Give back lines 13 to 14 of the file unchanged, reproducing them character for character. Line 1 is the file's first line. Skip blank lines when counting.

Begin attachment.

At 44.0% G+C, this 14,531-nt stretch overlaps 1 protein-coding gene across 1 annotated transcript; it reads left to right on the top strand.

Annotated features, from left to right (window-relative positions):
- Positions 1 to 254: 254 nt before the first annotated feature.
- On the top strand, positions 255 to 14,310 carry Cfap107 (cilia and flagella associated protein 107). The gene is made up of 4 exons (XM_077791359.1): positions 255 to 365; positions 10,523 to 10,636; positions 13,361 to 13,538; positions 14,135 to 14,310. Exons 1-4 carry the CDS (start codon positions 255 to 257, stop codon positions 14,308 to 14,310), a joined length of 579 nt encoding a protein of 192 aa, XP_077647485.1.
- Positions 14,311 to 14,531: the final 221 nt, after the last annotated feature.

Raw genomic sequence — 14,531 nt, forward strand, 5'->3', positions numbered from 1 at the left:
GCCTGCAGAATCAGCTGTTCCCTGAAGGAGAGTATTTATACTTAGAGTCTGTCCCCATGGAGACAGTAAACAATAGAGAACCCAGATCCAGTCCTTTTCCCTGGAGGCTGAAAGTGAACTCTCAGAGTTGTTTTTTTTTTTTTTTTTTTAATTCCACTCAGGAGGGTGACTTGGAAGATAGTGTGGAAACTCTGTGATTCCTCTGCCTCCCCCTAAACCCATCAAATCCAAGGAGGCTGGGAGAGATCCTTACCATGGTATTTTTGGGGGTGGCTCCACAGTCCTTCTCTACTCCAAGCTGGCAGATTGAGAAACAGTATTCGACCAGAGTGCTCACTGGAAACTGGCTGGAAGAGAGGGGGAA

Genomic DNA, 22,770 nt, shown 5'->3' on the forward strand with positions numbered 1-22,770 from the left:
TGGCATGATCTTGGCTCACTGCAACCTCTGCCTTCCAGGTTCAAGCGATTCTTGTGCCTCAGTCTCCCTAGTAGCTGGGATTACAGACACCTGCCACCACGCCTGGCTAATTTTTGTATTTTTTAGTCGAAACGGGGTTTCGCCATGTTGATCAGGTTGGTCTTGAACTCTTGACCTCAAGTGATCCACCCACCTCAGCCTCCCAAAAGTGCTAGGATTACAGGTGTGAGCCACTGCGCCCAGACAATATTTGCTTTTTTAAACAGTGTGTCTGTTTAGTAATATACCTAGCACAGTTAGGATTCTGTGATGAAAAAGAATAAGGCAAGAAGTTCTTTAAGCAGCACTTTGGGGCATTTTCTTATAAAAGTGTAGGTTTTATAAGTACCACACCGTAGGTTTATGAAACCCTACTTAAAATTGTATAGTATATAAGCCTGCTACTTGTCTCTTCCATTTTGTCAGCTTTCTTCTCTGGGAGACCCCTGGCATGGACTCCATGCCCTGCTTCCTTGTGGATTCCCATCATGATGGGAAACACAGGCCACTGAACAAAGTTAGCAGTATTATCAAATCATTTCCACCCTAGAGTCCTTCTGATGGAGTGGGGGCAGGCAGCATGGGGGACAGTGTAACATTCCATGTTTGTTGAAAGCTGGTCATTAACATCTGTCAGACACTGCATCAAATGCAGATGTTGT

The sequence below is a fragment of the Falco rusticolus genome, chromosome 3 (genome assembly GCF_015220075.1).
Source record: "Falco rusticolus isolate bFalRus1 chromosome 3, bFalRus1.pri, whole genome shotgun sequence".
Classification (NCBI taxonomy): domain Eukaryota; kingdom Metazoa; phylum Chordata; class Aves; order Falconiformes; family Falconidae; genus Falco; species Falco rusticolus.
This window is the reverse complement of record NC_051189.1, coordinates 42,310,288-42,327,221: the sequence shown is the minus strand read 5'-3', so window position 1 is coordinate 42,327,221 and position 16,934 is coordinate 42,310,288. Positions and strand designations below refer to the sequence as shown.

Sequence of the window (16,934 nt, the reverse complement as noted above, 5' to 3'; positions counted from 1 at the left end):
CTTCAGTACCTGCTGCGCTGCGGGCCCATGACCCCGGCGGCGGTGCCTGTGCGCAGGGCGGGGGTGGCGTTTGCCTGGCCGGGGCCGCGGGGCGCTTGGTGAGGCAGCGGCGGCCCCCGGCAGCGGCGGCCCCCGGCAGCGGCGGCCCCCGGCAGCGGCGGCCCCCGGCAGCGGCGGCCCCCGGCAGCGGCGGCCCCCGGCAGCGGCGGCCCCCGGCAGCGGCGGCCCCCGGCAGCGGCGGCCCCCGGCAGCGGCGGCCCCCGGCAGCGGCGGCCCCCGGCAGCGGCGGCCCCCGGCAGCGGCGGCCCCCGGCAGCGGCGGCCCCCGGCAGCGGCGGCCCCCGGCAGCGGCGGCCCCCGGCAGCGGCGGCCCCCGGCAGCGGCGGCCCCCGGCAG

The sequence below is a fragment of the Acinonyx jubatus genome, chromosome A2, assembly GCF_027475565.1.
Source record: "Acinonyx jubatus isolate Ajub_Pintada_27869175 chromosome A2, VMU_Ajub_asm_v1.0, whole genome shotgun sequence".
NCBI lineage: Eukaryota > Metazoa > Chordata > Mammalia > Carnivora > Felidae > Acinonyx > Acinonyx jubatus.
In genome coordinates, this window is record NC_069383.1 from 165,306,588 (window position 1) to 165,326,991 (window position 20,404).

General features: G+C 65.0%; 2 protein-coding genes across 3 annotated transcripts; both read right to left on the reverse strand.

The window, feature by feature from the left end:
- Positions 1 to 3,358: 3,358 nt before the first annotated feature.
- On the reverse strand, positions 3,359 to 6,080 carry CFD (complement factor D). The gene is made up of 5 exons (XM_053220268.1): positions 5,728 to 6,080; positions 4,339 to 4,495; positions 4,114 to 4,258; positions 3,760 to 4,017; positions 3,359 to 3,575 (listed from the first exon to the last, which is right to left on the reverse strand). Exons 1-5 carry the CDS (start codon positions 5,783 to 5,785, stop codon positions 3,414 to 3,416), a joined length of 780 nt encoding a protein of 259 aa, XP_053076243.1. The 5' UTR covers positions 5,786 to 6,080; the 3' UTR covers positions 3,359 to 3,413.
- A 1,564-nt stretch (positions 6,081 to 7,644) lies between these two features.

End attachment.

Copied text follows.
This window is the reverse complement of record NC_051189.1, coordinates 42,310,288-42,327,221: the sequence shown is the minus strand read 5'-3', so window position 1 is coordinate 42,327,221 and position 16,934 is coordinate 42,310,288. Positions and strand designations below refer to the sequence as shown.

Sequence of the window (16,934 nt, the reverse complement as noted above, 5' to 3'; positions counted from 1 at the left end):